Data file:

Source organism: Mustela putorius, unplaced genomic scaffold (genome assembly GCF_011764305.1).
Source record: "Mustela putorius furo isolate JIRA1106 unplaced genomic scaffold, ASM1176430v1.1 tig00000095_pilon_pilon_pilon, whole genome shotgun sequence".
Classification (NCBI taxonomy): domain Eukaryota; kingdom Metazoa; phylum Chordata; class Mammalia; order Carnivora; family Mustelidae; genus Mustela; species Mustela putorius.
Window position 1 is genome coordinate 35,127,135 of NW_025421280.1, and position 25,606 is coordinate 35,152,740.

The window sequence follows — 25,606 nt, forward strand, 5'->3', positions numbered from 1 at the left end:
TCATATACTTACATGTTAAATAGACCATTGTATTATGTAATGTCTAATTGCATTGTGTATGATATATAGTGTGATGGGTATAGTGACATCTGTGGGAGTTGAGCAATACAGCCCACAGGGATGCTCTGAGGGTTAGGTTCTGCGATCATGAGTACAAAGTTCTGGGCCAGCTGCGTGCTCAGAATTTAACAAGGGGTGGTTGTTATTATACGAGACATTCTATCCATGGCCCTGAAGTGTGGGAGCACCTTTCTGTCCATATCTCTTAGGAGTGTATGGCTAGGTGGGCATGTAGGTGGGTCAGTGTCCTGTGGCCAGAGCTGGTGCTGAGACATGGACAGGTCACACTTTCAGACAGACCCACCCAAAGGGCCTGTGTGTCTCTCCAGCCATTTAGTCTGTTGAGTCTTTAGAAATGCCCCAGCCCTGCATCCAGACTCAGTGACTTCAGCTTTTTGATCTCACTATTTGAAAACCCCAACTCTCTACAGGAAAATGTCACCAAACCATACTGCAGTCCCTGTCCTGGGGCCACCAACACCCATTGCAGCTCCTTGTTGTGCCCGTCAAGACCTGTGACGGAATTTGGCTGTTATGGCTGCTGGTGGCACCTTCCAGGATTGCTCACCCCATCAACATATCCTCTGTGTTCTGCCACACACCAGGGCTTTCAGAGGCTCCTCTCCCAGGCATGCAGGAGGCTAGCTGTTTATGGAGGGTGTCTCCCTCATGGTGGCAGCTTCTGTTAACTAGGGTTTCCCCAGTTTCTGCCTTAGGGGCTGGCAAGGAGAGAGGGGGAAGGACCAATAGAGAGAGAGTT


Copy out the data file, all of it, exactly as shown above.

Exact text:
Source organism: Mustela putorius, unplaced genomic scaffold (genome assembly GCF_011764305.1).
Source record: "Mustela putorius furo isolate JIRA1106 unplaced genomic scaffold, ASM1176430v1.1 tig00000095_pilon_pilon_pilon, whole genome shotgun sequence".
Classification (NCBI taxonomy): domain Eukaryota; kingdom Metazoa; phylum Chordata; class Mammalia; order Carnivora; family Mustelidae; genus Mustela; species Mustela putorius.
Window position 1 is genome coordinate 35,127,135 of NW_025421280.1, and position 25,606 is coordinate 35,152,740.

The window sequence follows — 25,606 nt, forward strand, 5'->3', positions numbered from 1 at the left end:
TCATATACTTACATGTTAAATAGACCATTGTATTATGTAATGTCTAATTGCATTGTGTATGATATATAGTGTGATGGGTATAGTGACATCTGTGGGAGTTGAGCAATACAGCCCACAGGGATGCTCTGAGGGTTAGGTTCTGCGATCATGAGTACAAAGTTCTGGGCCAGCTGCGTGCTCAGAATTTAACAAGGGGTGGTTGTTATTATACGAGACATTCTATCCATGGCCCTGAAGTGTGGGAGCACCTTTCTGTCCATATCTCTTAGGAGTGTATGGCTAGGTGGGCATGTAGGTGGGTCAGTGTCCTGTGGCCAGAGCTGGTGCTGAGACATGGACAGGTCACACTTTCAGACAGACCCACCCAAAGGGCCTGTGTGTCTCTCCAGCCATTTAGTCTGTTGAGTCTTTAGAAATGCCCCAGCCCTGCATCCAGACTCAGTGACTTCAGCTTTTTGATCTCACTATTTGAAAACCCCAACTCTCTACAGGAAAATGTCACCAAACCATACTGCAGTCCCTGTCCTGGGGCCACCAACACCCATTGCAGCTCCTTGTTGTGCCCGTCAAGACCTGTGACGGAATTTGGCTGTTATGGCTGCTGGTGGCACCTTCCAGGATTGCTCACCCCATCAACATATCCTCTGTGTTCTGCCACACACCAGGGCTTTCAGAGGCTCCTCTCCCAGGCATGCAGGAGGCTAGCTGTTTATGGAGGGTGTCTCCCTCATGGTGGCAGCTTCTGTTAACTAGGGTTTCCCCAGTTTCTGCCTTAGGGGCTGGCAAGGAGAGAGGGGGAAGGACCAATAGAGAGAGAGTT